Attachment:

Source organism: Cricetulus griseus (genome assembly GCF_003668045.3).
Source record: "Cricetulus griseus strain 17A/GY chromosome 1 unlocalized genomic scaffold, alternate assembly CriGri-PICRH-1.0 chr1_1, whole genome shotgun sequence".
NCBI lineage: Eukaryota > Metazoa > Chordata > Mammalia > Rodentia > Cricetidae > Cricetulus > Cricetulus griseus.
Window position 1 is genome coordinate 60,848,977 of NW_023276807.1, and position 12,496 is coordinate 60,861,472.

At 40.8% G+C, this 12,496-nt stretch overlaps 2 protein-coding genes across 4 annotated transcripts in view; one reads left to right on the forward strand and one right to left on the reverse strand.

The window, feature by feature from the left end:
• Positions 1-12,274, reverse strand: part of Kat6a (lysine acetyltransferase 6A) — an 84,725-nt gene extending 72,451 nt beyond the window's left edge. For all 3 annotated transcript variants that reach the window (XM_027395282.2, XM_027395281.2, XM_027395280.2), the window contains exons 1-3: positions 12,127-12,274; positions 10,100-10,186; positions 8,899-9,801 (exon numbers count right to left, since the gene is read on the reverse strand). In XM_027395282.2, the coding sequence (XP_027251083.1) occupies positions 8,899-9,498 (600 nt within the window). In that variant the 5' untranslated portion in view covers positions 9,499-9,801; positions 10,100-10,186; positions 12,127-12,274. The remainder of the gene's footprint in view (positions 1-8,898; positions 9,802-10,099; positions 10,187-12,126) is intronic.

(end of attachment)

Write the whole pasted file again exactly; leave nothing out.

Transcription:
Source organism: Cricetulus griseus (genome assembly GCF_003668045.3).
Source record: "Cricetulus griseus strain 17A/GY chromosome 1 unlocalized genomic scaffold, alternate assembly CriGri-PICRH-1.0 chr1_1, whole genome shotgun sequence".
NCBI lineage: Eukaryota > Metazoa > Chordata > Mammalia > Rodentia > Cricetidae > Cricetulus > Cricetulus griseus.
Window position 1 is genome coordinate 60,848,977 of NW_023276807.1, and position 12,496 is coordinate 60,861,472.

At 40.8% G+C, this 12,496-nt stretch overlaps 2 protein-coding genes across 4 annotated transcripts in view; one reads left to right on the forward strand and one right to left on the reverse strand.

The window, feature by feature from the left end:
• Positions 1-12,274, reverse strand: part of Kat6a (lysine acetyltransferase 6A) — an 84,725-nt gene extending 72,451 nt beyond the window's left edge. For all 3 annotated transcript variants that reach the window (XM_027395282.2, XM_027395281.2, XM_027395280.2), the window contains exons 1-3: positions 12,127-12,274; positions 10,100-10,186; positions 8,899-9,801 (exon numbers count right to left, since the gene is read on the reverse strand). In XM_027395282.2, the coding sequence (XP_027251083.1) occupies positions 8,899-9,498 (600 nt within the window). In that variant the 5' untranslated portion in view covers positions 9,499-9,801; positions 10,100-10,186; positions 12,127-12,274. The remainder of the gene's footprint in view (positions 1-8,898; positions 9,802-10,099; positions 10,187-12,126) is intronic.